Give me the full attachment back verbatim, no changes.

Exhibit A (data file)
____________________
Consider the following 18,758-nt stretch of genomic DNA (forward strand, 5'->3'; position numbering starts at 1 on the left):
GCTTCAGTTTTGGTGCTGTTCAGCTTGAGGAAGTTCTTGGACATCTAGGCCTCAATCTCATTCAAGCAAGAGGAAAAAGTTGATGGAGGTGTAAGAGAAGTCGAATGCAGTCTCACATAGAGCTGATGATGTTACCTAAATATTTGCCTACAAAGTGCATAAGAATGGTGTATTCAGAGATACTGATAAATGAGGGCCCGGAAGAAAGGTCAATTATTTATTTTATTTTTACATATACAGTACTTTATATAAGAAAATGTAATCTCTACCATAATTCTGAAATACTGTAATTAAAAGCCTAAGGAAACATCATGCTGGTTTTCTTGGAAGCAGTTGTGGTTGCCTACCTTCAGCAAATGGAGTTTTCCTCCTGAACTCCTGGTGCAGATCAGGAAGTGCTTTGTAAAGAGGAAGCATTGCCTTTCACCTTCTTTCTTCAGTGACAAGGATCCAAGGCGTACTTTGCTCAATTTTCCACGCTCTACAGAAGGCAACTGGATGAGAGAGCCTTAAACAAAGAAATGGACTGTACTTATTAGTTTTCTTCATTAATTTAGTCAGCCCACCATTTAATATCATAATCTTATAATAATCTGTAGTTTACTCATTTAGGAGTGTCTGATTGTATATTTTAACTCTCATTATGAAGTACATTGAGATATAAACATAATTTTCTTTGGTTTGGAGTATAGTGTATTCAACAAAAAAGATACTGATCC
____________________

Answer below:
Consider the following 18,758-nt stretch of genomic DNA (forward strand, 5'->3'; position numbering starts at 1 on the left):
GCTTCAGTTTTGGTGCTGTTCAGCTTGAGGAAGTTCTTGGACATCTAGGCCTCAATCTCATTCAAGCAAGAGGAAAAAGTTGATGGAGGTGTAAGAGAAGTCGAATGCAGTCTCACATAGAGCTGATGATGTTACCTAAATATTTGCCTACAAAGTGCATAAGAATGGTGTATTCAGAGATACTGATAAATGAGGGCCCGGAAGAAAGGTCAATTATTTATTTTATTTTTACATATACAGTACTTTATATAAGAAAATGTAATCTCTACCATAATTCTGAAATACTGTAATTAAAAGCCTAAGGAAACATCATGCTGGTTTTCTTGGAAGCAGTTGTGGTTGCCTACCTTCAGCAAATGGAGTTTTCCTCCTGAACTCCTGGTGCAGATCAGGAAGTGCTTTGTAAAGAGGAAGCATTGCCTTTCACCTTCTTTCTTCAGTGACAAGGATCCAAGGCGTACTTTGCTCAATTTTCCACGCTCTACAGAAGGCAACTGGATGAGAGAGCCTTAAACAAAGAAATGGACTGTACTTATTAGTTTTCTTCATTAATTTAGTCAGCCCACCATTTAATATCATAATCTTATAATAATCTGTAGTTTACTCATTTAGGAGTGTCTGATTGTATATTTTAACTCTCATTATGAAGTACATTGAGATATAAACATAATTTTCTTTGGTTTGGAGTATAGTGTATTCAACAAAAAAGATACTGATCC